A little belatedly, I've come to the topic of New Year's resolutions. I'm not sure that I've ever actually made any, even though I have, like everyone else, succumbed to the hope that a new year could bring new habits or new successes. The whole process seemed doomed to failure, like starting a diet--the plans too grand, too detailed, too many. The closest I've come to resolutions was writing down a list of goals for a recent year, almost none of which were accomplished. I still feel a bit chastised when I come across that page in our New Year's Eve milestone book, and I've never done it since.
This year I felt particularly removed from the whole resolutionary effort. Part of my disconnect was the fog of illness, but part of it was a feeling of existential pointlessness that was plaguing me. Why write down a list of intentions that would only mock me later? At the new year or at any other time for that matter?
Still there was the hope, however unrecorded. The beginning of a new swing round the sun seemed to merit some attempt at reaching for better. I just didn't want to play the annual sucker again.
I had reached a new low in my feelings about the intention to change, but I also discovered out in the blogosphere a different approach to transformation in the new year: choosing one word that embodies what you hope to incorporate into your life as the year unfolds. More a mantra than a list to check off. That seemed more doable, but no word leaped to mind.
A little late I became sure of my word for 2011. I chose acceptance. Or maybe it chose me.
In the synchronistic way in which the universe sometimes nudges me, I found myself remembering the blissful moments of self-acceptance that I experienced as 2010 wound down; hearing statements in yoga videos about how life is an acceptance practice; watching a video by a life coach named Joy Tanksley in which she credited acceptance and gratitude for the life she had as being the key to moving forward into the life she wanted; and reading both Eckhart Tolle's unshakeable statement that if we aren't in a state of either acceptance, enjoyment, or enthusiasm, then we are causing suffering to our self or others, and Barbara Sher's assertion that if we will only accept the passing of youth, then the middle of life can be amazing. So many messages coming at me seemed to say that instead of being in resistance to what is and working so hard to change me and my life, which I've been trying diligently to do for years, I should just accept who and how I am right now. Because just maybe it was quite good enough, if only I'd let it be.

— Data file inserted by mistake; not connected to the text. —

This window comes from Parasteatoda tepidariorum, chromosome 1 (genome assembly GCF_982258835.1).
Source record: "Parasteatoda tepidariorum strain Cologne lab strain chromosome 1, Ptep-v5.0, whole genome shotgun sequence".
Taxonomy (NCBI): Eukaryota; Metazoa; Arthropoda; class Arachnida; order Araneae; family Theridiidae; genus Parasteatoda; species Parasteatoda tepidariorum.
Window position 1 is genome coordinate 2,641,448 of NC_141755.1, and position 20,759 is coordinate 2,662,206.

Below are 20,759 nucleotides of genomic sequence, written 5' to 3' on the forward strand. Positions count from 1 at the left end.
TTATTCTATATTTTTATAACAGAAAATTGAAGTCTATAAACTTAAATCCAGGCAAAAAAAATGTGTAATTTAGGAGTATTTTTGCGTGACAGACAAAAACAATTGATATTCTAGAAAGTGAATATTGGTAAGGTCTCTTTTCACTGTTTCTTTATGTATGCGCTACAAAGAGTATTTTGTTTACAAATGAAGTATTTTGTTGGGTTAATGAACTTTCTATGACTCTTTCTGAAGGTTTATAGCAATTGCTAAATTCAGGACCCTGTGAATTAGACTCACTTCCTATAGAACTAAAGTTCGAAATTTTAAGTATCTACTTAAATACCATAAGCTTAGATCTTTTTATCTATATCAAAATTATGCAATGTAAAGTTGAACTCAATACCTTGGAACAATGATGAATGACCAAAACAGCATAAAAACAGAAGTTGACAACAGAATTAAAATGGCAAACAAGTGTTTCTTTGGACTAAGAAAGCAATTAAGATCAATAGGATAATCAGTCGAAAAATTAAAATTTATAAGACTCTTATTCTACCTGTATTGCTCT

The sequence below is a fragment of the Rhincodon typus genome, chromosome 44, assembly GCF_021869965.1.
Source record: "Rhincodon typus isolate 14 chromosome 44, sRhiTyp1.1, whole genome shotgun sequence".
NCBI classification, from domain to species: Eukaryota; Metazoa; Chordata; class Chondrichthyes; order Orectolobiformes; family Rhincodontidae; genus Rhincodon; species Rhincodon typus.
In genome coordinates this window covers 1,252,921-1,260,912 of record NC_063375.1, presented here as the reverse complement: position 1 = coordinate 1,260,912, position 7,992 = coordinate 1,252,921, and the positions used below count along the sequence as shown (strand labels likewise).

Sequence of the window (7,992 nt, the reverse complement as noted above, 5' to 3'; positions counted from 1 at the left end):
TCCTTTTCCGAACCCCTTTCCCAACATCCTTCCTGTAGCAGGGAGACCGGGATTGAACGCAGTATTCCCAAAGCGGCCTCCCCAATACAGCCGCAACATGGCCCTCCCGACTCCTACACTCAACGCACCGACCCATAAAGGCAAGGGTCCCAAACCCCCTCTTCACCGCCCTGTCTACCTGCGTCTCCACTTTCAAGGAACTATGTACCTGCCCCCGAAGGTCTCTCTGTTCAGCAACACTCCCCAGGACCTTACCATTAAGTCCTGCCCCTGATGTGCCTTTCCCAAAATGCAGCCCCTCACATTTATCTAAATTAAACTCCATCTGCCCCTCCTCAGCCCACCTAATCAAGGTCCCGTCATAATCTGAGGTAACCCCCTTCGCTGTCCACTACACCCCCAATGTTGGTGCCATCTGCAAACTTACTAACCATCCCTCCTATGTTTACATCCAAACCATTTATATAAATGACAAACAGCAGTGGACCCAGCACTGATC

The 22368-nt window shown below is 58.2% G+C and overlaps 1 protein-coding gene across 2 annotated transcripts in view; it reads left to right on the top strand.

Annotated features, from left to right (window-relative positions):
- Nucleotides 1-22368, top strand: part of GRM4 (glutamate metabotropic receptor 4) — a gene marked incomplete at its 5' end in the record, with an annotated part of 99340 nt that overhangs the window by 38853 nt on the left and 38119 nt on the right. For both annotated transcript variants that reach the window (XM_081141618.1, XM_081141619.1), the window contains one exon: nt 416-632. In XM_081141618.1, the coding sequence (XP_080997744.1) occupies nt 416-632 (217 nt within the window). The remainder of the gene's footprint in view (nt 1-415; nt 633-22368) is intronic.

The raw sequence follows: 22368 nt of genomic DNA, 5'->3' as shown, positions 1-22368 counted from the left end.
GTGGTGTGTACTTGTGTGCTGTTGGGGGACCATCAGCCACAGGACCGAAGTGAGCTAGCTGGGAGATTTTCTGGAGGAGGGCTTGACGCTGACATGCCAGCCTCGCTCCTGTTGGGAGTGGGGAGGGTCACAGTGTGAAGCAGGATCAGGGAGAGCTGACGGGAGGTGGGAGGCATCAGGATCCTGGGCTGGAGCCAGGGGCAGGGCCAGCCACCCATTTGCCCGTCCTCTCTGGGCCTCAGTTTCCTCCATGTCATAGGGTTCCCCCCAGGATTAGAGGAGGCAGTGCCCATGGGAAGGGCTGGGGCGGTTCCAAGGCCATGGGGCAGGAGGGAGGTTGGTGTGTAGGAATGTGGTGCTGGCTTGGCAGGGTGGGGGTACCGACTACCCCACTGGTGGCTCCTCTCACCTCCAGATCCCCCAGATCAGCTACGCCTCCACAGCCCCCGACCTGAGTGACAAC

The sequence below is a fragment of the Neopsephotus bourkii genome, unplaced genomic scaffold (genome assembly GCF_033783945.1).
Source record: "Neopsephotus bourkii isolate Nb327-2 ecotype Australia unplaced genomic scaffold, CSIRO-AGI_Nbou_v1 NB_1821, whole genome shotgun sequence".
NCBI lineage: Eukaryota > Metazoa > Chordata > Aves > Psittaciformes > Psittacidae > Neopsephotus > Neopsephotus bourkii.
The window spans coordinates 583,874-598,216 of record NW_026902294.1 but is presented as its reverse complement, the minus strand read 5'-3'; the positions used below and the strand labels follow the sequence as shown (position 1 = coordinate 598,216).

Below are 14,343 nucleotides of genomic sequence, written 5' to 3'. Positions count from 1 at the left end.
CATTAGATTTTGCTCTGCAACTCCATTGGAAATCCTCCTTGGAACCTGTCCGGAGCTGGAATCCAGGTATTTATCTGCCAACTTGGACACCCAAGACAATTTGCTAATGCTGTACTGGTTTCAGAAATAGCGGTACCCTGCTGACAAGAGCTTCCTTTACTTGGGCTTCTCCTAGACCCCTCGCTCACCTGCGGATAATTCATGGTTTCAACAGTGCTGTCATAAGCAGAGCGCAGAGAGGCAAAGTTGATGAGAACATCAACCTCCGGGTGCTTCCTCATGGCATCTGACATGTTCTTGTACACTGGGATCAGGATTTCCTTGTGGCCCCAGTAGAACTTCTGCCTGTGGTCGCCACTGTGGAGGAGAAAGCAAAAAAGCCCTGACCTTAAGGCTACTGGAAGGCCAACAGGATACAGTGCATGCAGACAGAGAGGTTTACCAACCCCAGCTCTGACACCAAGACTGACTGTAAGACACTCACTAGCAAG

I may have resisted the cliched urge to resolve, but I am now belatedly warm to the idea of a guiding word. I've found myself calling upon it many times already--and it's been maybe a week--because it applies in so many ways: acceptance of the delays and frustrations of every day life; acceptance of the blessings of my current life; acceptance of others for just who they are, doing the best they can; and yes, acceptance of myself when I prove over again that I'm imperfect in my own eyes.
I've still felt my usual upsets. I was a mite fussy over waiting 8 minutes just to get a spot at the gas pump, with people dashing in ahead of me, until I accepted the situation and let it go. I was about to descend into Loser-itis when I forgot an ingredient in three baking projects on the same day. Instead I accepted that I was human and having one of those days. And last Thursday's restorative micro-vacation? Acceptance at work. There was definitely a lot less suffering that night.
Other than the versatility of the word of the year idea, I love it's simplicity. It's the mono tasking version of New Year's resolutions. I don't have to force change on six fronts. I have only one kinder, gentler aim for this year--a state that by definition is open, yielding, unperturbed, trusting, and serene. This tight bowstring of a detail person could use a healthy dose of all of those. Any of them would beat another multitudinous list of musts that just becomes a flagellation scourge later.
It can be so very hard to accept (that word again) that we must be and begin where we are right now, that the moment at hand is the only one assured us, and that both are enough. If that kind of acceptance is all I achieve this year, it will suffice--no matter when I started.